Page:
Breakfast Club Seminar Series

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"Stiffness Variation in Human Cells and High-throughput Methods to Separate by Stiffness"

Todd Sulchek, PhD - Assistant Professor, George W. Woodruff School of Mechanical Engineering  

The biophysical properties of human cells may vary with different cell types or may vary within a single cell type due to disease. We will discuss how the variation of cell stiffness relates to diseases such as cancer. We will also discuss microfluidic techniques that can continuously separate individual cells based upon variation in cell stiffness. The microfluidic channel we highlight is decorated by periodic diagonal ridges which force cells of different stiffness values to follow different trajectories. We demonstrate stiffness dependent separation using lymphoblastic and epithelial cell lines. By flowing these cells through the microfluidic device, we can quickly and efficiently separate mixtures into subpopulations of stiff cells and soft cells. We will then summarize how we expect this technology may produce new biomedical diagnostic capabilities.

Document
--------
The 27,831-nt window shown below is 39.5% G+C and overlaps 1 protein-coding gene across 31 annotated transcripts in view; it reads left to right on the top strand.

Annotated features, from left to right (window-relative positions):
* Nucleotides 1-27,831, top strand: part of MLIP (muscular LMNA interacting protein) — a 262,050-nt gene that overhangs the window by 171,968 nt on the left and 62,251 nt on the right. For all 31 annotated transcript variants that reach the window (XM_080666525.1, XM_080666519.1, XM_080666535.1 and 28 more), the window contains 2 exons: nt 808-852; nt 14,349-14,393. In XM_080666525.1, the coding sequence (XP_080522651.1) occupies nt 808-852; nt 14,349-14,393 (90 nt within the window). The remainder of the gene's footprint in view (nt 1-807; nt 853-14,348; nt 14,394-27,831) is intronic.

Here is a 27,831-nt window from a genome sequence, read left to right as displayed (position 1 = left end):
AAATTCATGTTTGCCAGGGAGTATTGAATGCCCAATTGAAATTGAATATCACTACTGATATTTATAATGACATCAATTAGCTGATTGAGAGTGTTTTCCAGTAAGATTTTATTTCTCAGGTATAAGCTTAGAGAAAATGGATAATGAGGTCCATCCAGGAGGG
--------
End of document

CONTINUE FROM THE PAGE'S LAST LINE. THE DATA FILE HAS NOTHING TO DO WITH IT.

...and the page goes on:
The IBB Breakfast Club seminar series was started with the spirit of the Institute's interdisciplinary mission in mind. The goal of the seminar series is to highlight research taking place throughout the institute to enable the IBB community to further collaborative opportunities and interdisciplinary research. Faculty are often asked to speak at other universities and conferences, but rarely present at their home institution, this seminar series is an attempt to close that gap. The IBB Breakfast Club is open to anyone in the bio-community. 


  • Workflow Status:Published
  • Created By:Colly Mitchell
  • Created:11/17/2011
  • Modified By:Fletcher Moore
  • Modified:10/07/2016